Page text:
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File Sizing (long)

Finally, something I can contribute that I know about. :-)
I'm a professional artist... I don't grow irises, but I know how to help you get your best photos sized and prepared for the net. Someday I'll be asking for help on growing irises, so this is payment in advance. *smile*
First, don't feel intimidated by your scanner. No one knows this stuff from birth.. so don't feel badly about asking questions so you can learn.
Scanning software gives you some choices about how to set up the scan, usually before you hit the "go" button. Sizing can be called "dpi" (dots per inch- for the web, set it to 72 dpi) or "web" (it's most likely already set to default at 72 dpi) or something similar. If you scan at a high resolution, your photos will come out very large because the computer will show all those extra pixels (dots of color). Using settings for resolution which are usually used for printing, (such as 300 dpi and above) will result in huge amounts of photographic information, which means the picture will automatically be enlarged in a browser or email viewer.
If you have existing photos which are already large, you can reduce them by using a program which is designed to alter images pixel by pixel. These are "paint" or "photo" programs. The most commonly used are:
Jasc Software's "Paint Shop Pro" (Paint Shop Pro 7 is a free trial download, with a purchase price of about $99: This program is available only for the PC.  http://www.jasc.com/download_4.asp
Adobe's "PhotoDeluxe" (which often comes bundled with scanners. You can also buy versions for either Mac or PC, starting at $39.00 at http://www.adobe.com/store/products/photodeluxehe.html)
Using these programs:
Paint Shop Pro (PSP): Open your photo in PSP and at the top of the page is a menu bar offering a selection "IMAGE"- drag that down and choose "RESIZE". Be sure that both of the small buttons on the bottom of the window are clicked. They say "RESIZE ALL LAYERS" (this makes sure that all parts of the photo are reduced at the same time, and "MAINTAIN ASPECT RATIO" (this keeps the photo in proportion when it's reduced, rather than becoming too narrow or too wide.) Then, choose the top button in the window which says "Pixel size" and has two small windows with pixel sizes inside them. Your photo should be no larger than 400 pixels wide to be viewed comfortably in most browser windows. When you highlight the width and type in "400" you will notice that the height automatically adjusts itself, because you already chose the setting to "maintain aspect ration" (You're soo good.) If your width is set to 400 the rest of the photo should fit nicely in the screen unless it's tremendously long (which would be very unusual.) Hit "OK" and save your photo.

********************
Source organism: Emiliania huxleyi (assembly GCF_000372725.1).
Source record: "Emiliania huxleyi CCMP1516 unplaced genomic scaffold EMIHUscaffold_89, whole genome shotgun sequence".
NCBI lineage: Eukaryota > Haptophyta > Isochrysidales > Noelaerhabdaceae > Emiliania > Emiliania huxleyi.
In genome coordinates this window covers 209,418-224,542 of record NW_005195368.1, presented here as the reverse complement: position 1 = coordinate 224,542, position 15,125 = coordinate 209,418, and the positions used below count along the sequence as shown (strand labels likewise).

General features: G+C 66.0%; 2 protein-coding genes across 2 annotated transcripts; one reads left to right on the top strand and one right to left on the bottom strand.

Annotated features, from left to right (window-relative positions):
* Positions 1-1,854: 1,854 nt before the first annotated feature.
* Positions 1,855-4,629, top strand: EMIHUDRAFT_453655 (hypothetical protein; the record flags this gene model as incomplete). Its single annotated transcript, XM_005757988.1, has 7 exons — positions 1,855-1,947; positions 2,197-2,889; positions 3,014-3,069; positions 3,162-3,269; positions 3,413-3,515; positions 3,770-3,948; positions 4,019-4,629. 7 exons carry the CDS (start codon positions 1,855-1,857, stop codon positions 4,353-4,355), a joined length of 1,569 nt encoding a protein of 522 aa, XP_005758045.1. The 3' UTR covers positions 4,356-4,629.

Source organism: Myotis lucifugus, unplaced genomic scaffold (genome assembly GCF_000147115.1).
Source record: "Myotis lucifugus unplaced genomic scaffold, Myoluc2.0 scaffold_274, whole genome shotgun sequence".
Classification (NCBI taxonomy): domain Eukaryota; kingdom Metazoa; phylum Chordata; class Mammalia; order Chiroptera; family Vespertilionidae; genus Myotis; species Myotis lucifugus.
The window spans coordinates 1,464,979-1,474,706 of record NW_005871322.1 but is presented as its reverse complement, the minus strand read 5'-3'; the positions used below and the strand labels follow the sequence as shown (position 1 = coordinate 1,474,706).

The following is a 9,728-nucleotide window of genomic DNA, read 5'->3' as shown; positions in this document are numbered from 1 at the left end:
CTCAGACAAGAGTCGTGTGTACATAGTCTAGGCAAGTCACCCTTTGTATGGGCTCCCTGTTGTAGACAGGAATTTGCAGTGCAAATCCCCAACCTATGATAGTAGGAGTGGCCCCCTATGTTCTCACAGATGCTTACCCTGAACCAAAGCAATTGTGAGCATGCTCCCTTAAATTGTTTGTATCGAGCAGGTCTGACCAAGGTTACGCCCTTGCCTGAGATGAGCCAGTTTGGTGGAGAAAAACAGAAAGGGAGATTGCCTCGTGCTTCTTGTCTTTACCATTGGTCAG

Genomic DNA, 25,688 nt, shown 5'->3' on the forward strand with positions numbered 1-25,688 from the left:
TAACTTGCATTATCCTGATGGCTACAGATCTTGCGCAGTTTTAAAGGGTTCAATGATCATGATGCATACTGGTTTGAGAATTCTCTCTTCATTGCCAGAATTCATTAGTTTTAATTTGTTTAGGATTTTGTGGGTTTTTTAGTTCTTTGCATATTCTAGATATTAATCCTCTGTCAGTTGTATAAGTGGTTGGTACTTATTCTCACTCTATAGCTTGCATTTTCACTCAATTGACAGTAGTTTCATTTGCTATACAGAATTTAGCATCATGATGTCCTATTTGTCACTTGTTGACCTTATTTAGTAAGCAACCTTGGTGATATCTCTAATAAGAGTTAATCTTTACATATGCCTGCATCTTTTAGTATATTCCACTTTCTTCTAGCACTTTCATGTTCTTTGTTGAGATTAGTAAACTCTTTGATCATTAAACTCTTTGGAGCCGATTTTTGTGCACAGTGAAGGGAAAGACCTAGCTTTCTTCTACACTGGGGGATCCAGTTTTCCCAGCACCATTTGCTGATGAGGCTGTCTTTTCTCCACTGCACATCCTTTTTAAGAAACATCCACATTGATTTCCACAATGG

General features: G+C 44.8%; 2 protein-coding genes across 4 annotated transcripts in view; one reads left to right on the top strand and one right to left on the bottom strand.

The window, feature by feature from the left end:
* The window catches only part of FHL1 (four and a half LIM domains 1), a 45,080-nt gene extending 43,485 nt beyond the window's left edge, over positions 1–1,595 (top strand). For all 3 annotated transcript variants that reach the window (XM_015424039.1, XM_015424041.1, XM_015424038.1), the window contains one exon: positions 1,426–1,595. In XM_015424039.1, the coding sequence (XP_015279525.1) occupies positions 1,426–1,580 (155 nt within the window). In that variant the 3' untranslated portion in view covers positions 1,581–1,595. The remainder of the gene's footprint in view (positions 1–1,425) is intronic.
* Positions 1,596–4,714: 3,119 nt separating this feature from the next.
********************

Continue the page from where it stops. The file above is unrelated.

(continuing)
For Adobe PhotoDeluxe users:
Open PhotoDeluxe and choose "GUIDED ACTIVITIES" at the top. Select "Touch Up Photo" and then follow the easy directions under "Size and Orientation." It will walk you through the short process of resizing your photo step by step with easy to follow, onscreen directions.

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